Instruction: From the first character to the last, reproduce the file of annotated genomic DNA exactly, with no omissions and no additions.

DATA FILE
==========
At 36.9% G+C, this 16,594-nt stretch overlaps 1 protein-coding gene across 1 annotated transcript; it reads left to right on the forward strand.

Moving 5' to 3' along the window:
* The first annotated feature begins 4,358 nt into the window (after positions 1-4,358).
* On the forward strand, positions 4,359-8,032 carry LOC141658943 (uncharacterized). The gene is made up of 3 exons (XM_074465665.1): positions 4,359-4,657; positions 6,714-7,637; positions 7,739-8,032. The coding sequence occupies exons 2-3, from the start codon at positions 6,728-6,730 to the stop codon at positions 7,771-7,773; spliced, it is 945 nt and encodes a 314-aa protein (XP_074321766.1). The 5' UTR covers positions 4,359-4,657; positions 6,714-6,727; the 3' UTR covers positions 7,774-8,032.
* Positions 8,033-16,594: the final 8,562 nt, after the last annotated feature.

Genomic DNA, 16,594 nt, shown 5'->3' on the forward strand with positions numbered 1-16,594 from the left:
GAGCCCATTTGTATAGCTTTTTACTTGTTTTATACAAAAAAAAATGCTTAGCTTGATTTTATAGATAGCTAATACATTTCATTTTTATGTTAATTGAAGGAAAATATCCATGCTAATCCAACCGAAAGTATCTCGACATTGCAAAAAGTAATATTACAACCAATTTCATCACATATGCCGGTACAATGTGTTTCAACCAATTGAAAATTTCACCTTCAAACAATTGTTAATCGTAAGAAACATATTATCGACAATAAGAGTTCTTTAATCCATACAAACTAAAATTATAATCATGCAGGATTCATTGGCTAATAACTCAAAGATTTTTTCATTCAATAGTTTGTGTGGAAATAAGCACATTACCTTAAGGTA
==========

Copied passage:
At 36.9% G+C, this 16,594-nt stretch overlaps 1 protein-coding gene across 1 annotated transcript; it reads left to right on the forward strand.

Moving 5' to 3' along the window:
* The first annotated feature begins 4,358 nt into the window (after positions 1-4,358).
* On the forward strand, positions 4,359-8,032 carry LOC141658943 (uncharacterized). The gene is made up of 3 exons (XM_074465665.1): positions 4,359-4,657; positions 6,714-7,637; positions 7,739-8,032. The coding sequence occupies exons 2-3, from the start codon at positions 6,728-6,730 to the stop codon at positions 7,771-7,773; spliced, it is 945 nt and encodes a 314-aa protein (XP_074321766.1). The 5' UTR covers positions 4,359-4,657; positions 6,714-6,727; the 3' UTR covers positions 7,774-8,032.
* Positions 8,033-16,594: the final 8,562 nt, after the last annotated feature.

Genomic DNA, 16,594 nt, shown 5'->3' on the forward strand with positions numbered 1-16,594 from the left:
GAGCCCATTTGTATAGCTTTTTACTTGTTTTATACAAAAAAAAATGCTTAGCTTGATTTTATAGATAGCTAATACATTTCATTTTTATGTTAATTGAAGGAAAATATCCATGCTAATCCAACCGAAAGTATCTCGACATTGCAAAAAGTAATATTACAACCAATTTCATCACATATGCCGGTACAATGTGTTTCAACCAATTGAAAATTTCACCTTCAAACAATTGTTAATCGTAAGAAACATATTATCGACAATAAGAGTTCTTTAATCCATACAAACTAAAATTATAATCATGCAGGATTCATTGGCTAATAACTCAAAGATTTTTTCATTCAATAGTTTGTGTGGAAATAAGCACATTACCTTAAGGTA